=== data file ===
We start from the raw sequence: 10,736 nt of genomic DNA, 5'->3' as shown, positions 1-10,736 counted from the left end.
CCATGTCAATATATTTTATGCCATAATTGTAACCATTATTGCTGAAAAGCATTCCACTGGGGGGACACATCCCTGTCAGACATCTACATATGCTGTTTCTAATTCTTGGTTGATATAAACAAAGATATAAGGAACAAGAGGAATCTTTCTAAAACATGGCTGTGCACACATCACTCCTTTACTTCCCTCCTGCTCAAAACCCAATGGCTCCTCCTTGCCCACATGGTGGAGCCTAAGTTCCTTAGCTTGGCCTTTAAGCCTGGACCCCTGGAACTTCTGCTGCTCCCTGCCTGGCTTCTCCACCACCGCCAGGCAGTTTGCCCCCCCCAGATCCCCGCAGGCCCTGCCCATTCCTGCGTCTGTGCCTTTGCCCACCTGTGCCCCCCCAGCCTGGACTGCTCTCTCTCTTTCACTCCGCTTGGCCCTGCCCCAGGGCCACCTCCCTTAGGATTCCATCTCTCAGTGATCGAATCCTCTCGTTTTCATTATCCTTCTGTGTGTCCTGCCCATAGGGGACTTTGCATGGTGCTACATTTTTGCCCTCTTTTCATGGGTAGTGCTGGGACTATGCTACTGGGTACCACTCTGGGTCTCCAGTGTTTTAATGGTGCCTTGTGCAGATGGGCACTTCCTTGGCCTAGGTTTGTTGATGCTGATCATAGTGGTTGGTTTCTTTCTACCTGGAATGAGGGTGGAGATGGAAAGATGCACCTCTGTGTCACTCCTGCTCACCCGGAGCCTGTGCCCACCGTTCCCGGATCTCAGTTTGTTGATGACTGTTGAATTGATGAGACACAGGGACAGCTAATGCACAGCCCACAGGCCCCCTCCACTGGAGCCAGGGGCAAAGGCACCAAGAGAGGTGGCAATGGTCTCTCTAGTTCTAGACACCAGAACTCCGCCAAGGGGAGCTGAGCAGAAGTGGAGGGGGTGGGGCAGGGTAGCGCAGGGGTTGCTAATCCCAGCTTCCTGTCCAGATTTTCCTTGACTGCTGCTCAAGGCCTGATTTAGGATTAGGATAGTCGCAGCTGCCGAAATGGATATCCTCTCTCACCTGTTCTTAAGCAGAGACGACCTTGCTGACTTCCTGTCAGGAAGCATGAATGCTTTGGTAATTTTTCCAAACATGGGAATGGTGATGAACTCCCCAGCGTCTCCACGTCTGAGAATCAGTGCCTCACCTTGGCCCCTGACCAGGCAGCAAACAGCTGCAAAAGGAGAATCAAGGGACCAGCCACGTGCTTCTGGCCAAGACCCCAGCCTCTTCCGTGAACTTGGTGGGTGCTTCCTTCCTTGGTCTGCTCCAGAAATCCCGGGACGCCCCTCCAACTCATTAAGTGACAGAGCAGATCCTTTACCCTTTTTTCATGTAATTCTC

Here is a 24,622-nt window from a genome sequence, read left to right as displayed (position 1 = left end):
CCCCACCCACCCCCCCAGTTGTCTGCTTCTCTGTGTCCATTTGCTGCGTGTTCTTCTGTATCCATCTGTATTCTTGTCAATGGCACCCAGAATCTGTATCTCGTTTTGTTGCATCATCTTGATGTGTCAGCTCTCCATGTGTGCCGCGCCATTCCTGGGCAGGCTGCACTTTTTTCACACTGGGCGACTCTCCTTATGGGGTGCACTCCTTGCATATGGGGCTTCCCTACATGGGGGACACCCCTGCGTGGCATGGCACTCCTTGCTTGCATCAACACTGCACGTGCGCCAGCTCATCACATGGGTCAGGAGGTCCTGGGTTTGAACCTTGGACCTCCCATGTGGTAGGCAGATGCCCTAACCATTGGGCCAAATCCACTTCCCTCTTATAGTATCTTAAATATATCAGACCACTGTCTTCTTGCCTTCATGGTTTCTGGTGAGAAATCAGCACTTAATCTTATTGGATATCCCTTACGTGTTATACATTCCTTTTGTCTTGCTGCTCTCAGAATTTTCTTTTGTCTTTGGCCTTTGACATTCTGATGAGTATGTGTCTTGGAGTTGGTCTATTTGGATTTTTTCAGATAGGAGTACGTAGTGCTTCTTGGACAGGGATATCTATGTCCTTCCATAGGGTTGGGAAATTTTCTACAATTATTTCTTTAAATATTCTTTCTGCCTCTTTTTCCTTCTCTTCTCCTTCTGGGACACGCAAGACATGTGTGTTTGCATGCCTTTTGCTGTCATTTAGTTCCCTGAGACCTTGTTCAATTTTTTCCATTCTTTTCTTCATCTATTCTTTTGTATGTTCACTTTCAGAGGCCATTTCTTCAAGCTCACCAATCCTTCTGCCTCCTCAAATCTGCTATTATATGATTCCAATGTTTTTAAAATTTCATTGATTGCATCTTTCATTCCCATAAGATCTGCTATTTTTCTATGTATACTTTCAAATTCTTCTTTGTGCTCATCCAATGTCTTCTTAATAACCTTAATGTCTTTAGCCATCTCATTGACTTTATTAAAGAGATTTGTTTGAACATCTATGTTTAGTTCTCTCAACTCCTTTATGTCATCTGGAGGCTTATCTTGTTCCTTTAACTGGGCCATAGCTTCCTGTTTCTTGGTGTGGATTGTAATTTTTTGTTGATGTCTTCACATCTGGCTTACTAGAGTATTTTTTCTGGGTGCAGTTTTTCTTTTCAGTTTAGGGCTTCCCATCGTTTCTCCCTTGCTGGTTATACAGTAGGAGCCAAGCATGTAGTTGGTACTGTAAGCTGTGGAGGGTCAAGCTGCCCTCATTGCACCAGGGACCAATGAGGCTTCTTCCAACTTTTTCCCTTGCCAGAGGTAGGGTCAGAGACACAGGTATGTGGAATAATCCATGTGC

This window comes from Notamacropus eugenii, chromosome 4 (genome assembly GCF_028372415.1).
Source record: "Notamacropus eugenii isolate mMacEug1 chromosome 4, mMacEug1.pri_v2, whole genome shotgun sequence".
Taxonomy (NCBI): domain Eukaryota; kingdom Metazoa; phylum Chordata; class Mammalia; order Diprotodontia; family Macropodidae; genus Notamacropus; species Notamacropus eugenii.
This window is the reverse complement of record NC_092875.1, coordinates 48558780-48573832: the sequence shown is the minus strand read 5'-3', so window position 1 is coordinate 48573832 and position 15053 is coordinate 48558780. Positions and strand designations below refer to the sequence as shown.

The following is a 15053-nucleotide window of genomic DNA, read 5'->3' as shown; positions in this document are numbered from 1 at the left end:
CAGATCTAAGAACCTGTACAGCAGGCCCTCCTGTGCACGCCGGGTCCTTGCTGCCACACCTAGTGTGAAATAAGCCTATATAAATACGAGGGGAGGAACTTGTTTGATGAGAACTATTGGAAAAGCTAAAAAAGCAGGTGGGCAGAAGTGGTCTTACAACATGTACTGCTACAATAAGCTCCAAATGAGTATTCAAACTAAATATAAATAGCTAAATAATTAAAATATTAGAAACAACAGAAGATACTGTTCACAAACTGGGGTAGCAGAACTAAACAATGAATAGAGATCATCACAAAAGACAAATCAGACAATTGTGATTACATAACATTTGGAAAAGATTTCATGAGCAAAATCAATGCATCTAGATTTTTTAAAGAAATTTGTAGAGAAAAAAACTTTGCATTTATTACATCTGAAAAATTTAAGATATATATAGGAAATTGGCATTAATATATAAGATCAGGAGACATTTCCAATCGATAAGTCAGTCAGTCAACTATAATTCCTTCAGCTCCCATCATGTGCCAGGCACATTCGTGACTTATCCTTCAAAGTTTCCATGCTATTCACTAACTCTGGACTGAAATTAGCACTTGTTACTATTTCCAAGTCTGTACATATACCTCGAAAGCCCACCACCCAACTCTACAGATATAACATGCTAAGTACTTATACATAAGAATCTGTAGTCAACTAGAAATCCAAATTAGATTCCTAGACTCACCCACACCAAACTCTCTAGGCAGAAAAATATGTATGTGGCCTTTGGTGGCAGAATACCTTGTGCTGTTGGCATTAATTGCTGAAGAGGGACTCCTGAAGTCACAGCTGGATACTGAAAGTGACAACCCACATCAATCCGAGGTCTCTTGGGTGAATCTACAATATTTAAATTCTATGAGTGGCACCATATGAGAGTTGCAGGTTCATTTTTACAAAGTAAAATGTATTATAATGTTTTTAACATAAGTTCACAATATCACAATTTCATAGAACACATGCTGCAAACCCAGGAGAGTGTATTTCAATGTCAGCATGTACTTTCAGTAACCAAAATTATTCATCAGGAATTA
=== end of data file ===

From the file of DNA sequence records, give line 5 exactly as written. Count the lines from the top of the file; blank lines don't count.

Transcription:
This window comes from Notamacropus eugenii, chromosome 4 (genome assembly GCF_028372415.1).